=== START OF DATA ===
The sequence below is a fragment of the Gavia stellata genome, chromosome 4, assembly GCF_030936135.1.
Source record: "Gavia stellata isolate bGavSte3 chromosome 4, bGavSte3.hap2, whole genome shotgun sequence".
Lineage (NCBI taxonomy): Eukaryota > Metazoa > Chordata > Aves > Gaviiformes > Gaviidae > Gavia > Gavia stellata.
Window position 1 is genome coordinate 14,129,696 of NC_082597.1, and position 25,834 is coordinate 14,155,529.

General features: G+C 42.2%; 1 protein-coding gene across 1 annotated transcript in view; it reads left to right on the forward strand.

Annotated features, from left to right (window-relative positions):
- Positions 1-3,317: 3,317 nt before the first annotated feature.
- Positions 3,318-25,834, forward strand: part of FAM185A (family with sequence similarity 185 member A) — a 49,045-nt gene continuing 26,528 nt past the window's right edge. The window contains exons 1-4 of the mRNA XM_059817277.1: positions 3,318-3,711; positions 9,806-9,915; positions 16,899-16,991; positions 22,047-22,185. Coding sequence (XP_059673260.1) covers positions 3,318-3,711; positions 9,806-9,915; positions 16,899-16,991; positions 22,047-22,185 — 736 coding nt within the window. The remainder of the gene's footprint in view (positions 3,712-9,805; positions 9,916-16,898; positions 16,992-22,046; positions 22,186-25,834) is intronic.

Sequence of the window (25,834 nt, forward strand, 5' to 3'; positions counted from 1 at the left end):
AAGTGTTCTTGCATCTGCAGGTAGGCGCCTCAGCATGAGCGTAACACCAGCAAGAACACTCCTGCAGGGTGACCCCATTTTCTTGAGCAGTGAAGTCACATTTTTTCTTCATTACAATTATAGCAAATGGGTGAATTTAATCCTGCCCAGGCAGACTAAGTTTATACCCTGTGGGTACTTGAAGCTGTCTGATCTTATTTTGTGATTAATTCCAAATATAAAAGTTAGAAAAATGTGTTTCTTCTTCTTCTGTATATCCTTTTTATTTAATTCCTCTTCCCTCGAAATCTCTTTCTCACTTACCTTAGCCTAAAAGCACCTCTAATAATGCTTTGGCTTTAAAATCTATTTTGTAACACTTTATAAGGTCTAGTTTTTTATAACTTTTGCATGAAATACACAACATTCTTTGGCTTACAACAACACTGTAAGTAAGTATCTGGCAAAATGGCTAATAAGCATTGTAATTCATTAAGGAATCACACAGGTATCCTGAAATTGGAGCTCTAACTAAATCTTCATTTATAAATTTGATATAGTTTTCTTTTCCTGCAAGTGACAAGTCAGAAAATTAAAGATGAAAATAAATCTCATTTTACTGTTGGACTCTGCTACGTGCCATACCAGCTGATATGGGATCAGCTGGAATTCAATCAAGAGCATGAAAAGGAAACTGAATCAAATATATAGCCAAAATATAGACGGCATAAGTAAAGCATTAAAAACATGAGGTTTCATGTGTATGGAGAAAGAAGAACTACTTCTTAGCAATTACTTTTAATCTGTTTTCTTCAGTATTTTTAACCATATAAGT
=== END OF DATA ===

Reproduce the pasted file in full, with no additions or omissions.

The sequence below is a fragment of the Gavia stellata genome, chromosome 4, assembly GCF_030936135.1.
Source record: "Gavia stellata isolate bGavSte3 chromosome 4, bGavSte3.hap2, whole genome shotgun sequence".
Lineage (NCBI taxonomy): Eukaryota > Metazoa > Chordata > Aves > Gaviiformes > Gaviidae > Gavia > Gavia stellata.
Window position 1 is genome coordinate 14,129,696 of NC_082597.1, and position 25,834 is coordinate 14,155,529.

General features: G+C 42.2%; 1 protein-coding gene across 1 annotated transcript in view; it reads left to right on the forward strand.

Annotated features, from left to right (window-relative positions):
- Positions 1-3,317: 3,317 nt before the first annotated feature.
- Positions 3,318-25,834, forward strand: part of FAM185A (family with sequence similarity 185 member A) — a 49,045-nt gene continuing 26,528 nt past the window's right edge. The window contains exons 1-4 of the mRNA XM_059817277.1: positions 3,318-3,711; positions 9,806-9,915; positions 16,899-16,991; positions 22,047-22,185. Coding sequence (XP_059673260.1) covers positions 3,318-3,711; positions 9,806-9,915; positions 16,899-16,991; positions 22,047-22,185 — 736 coding nt within the window. The remainder of the gene's footprint in view (positions 3,712-9,805; positions 9,916-16,898; positions 16,992-22,046; positions 22,186-25,834) is intronic.

Sequence of the window (25,834 nt, forward strand, 5' to 3'; positions counted from 1 at the left end):
AAGTGTTCTTGCATCTGCAGGTAGGCGCCTCAGCATGAGCGTAACACCAGCAAGAACACTCCTGCAGGGTGACCCCATTTTCTTGAGCAGTGAAGTCACATTTTTTCTTCATTACAATTATAGCAAATGGGTGAATTTAATCCTGCCCAGGCAGACTAAGTTTATACCCTGTGGGTACTTGAAGCTGTCTGATCTTATTTTGTGATTAATTCCAAATATAAAAGTTAGAAAAATGTGTTTCTTCTTCTTCTGTATATCCTTTTTATTTAATTCCTCTTCCCTCGAAATCTCTTTCTCACTTACCTTAGCCTAAAAGCACCTCTAATAATGCTTTGGCTTTAAAATCTATTTTGTAACACTTTATAAGGTCTAGTTTTTTATAACTTTTGCATGAAATACACAACATTCTTTGGCTTACAACAACACTGTAAGTAAGTATCTGGCAAAATGGCTAATAAGCATTGTAATTCATTAAGGAATCACACAGGTATCCTGAAATTGGAGCTCTAACTAAATCTTCATTTATAAATTTGATATAGTTTTCTTTTCCTGCAAGTGACAAGTCAGAAAATTAAAGATGAAAATAAATCTCATTTTACTGTTGGACTCTGCTACGTGCCATACCAGCTGATATGGGATCAGCTGGAATTCAATCAAGAGCATGAAAAGGAAACTGAATCAAATATATAGCCAAAATATAGACGGCATAAGTAAAGCATTAAAAACATGAGGTTTCATGTGTATGGAGAAAGAAGAACTACTTCTTAGCAATTACTTTTAATCTGTTTTCTTCAGTATTTTTAACCATATAAGT